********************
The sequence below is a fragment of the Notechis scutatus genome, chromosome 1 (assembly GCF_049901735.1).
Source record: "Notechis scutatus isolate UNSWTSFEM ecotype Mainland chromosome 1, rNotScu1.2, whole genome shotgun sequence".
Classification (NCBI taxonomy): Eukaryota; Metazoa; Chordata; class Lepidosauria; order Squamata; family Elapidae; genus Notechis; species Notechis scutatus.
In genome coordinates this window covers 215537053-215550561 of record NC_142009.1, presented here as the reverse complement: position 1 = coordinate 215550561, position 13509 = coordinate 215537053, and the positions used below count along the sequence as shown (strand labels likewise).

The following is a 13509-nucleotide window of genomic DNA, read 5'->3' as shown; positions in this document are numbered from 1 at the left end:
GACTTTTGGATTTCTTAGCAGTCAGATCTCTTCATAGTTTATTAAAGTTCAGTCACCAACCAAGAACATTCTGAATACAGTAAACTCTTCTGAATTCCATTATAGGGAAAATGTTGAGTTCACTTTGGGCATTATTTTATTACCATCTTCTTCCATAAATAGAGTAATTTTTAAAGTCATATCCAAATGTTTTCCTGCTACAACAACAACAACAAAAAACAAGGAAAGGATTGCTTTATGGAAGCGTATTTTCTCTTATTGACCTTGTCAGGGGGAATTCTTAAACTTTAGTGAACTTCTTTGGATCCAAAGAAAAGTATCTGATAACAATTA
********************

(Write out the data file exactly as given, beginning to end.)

The sequence below is a fragment of the Notechis scutatus genome, chromosome 1 (assembly GCF_049901735.1).
Source record: "Notechis scutatus isolate UNSWTSFEM ecotype Mainland chromosome 1, rNotScu1.2, whole genome shotgun sequence".
Classification (NCBI taxonomy): Eukaryota; Metazoa; Chordata; class Lepidosauria; order Squamata; family Elapidae; genus Notechis; species Notechis scutatus.
In genome coordinates this window covers 215537053-215550561 of record NC_142009.1, presented here as the reverse complement: position 1 = coordinate 215550561, position 13509 = coordinate 215537053, and the positions used below count along the sequence as shown (strand labels likewise).

The following is a 13509-nucleotide window of genomic DNA, read 5'->3' as shown; positions in this document are numbered from 1 at the left end:
GACTTTTGGATTTCTTAGCAGTCAGATCTCTTCATAGTTTATTAAAGTTCAGTCACCAACCAAGAACATTCTGAATACAGTAAACTCTTCTGAATTCCATTATAGGGAAAATGTTGAGTTCACTTTGGGCATTATTTTATTACCATCTTCTTCCATAAATAGAGTAATTTTTAAAGTCATATCCAAATGTTTTCCTGCTACAACAACAACAACAAAAAACAAGGAAAGGATTGCTTTATGGAAGCGTATTTTCTCTTATTGACCTTGTCAGGGGGAATTCTTAAACTTTAGTGAACTTCTTTGGATCCAAAGAAAAGTATCTGATAACAATTA